Journal article

Nematoda from the terrestrial deep subsurface of South Africa.

Borgonie G, García-Moyano A, Litthauer D, Bert W, Bester A, Van Heerden E, Möller C, Erasmus M, Onstott T, Bonch-Osmolovskaya E, Borgonie G, Linage-Alvarez B, Ojo A, Shivambu S, Kuloyo O, Cason E, Maphanga S, Vermeulen J, Litthauer D, Ralston C, Onstott T, Sherwood-Lollar B, Van Heerden E, Chivian D, Brodie E, Alm E, Culley D, Dehal P, Desantis T, Gihring T, Lapidus A, Lin L, Lowry S, Moser D, Richardson P, Southam G, Wanger G, Pratt L, Andersen G ...see all

Nature, vol. 44, issue 7349 (2010) pp. 79-82

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Abstract

Microbiological, molecular biological, and radioisotopic studies suggest that active and complex microbial communities exist in the deep layers of the subsurface biosphere. This review discusses only one group of such communities, i.e., those developing at high (above 60 degrees C temperatures). Oil wells, subsurface water reservoirs (e.g., the Great Artesian Basin in Australia), deep mines (in South Africa), and high-temperature horizons below the seafloor in the areas of underwater volcanic activity contain the best-studied high-temperature subsurface ecosystems. These microbial communities differ considerably from one another in biodiversity, initial energy substrate, and major microbiological processes. However, before they can be considered as equivalents of the Earth's primordial ecosystems, it is necessary to demonstrate that they are energetically independent of the modern biosphere.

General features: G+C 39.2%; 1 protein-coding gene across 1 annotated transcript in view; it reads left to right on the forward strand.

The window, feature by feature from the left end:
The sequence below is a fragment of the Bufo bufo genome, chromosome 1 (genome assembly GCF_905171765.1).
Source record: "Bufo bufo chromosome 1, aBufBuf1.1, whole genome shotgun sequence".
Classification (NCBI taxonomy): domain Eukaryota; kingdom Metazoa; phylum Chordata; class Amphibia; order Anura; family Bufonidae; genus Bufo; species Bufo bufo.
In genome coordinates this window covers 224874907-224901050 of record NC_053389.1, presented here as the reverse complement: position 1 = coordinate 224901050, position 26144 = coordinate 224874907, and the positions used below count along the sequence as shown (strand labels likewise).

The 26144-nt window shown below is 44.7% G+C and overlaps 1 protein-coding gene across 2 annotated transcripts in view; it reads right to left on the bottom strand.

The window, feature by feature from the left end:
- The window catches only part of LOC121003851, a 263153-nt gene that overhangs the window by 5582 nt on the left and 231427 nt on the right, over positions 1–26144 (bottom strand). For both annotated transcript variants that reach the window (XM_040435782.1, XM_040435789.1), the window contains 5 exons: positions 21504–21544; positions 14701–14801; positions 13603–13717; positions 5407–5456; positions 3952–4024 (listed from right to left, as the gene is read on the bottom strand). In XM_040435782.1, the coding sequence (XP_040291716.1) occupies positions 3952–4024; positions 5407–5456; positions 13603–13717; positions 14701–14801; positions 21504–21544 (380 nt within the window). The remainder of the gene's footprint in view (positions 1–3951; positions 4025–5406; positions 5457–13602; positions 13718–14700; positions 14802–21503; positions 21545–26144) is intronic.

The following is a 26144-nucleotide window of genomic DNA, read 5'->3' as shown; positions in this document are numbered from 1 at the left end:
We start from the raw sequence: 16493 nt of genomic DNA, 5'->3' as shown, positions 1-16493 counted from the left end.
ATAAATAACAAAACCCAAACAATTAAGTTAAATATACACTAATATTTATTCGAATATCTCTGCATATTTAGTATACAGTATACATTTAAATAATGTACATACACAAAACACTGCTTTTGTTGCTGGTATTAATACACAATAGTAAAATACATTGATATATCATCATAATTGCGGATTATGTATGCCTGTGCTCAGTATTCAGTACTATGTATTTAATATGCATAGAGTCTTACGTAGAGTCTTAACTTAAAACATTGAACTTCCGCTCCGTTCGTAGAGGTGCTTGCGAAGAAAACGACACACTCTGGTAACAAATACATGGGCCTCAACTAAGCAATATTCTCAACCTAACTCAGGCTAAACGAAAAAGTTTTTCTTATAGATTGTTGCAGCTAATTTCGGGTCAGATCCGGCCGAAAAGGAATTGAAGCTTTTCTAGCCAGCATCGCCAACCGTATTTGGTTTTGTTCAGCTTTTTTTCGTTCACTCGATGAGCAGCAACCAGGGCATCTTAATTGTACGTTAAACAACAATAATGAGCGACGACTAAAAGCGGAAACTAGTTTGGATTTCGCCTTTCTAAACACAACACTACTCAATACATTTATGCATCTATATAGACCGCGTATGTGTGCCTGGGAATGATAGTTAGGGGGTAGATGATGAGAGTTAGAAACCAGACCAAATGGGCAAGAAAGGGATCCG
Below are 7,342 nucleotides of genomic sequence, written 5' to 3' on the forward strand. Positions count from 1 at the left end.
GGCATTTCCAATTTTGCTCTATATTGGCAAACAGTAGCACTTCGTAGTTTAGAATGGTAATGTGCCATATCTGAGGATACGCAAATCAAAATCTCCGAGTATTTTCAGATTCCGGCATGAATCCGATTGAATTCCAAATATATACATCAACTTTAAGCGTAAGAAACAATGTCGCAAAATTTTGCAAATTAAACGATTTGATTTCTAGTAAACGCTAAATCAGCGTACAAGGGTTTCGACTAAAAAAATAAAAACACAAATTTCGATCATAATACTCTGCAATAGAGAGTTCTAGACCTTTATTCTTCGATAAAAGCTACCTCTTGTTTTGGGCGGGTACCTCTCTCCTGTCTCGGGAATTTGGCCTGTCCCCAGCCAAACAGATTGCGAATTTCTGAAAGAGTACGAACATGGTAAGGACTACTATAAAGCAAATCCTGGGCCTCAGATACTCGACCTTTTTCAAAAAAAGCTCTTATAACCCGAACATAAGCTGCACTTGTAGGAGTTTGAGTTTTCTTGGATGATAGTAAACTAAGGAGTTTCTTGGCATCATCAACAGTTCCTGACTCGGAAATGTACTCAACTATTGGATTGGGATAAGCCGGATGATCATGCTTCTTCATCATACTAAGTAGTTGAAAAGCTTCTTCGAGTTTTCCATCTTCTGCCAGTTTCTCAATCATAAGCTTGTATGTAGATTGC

Author-supplied keywords

  • Diversity
  • Monhystrella parvella
  • Stalactites
  • Subsurface sea

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Authors

  • Gaetan Gaëtan Gaetan Borgonie

  • Antonio García-Moyano

  • Derek Litthauer

  • Wim Bert

  • Armand Bester

  • Esta Van Heerden

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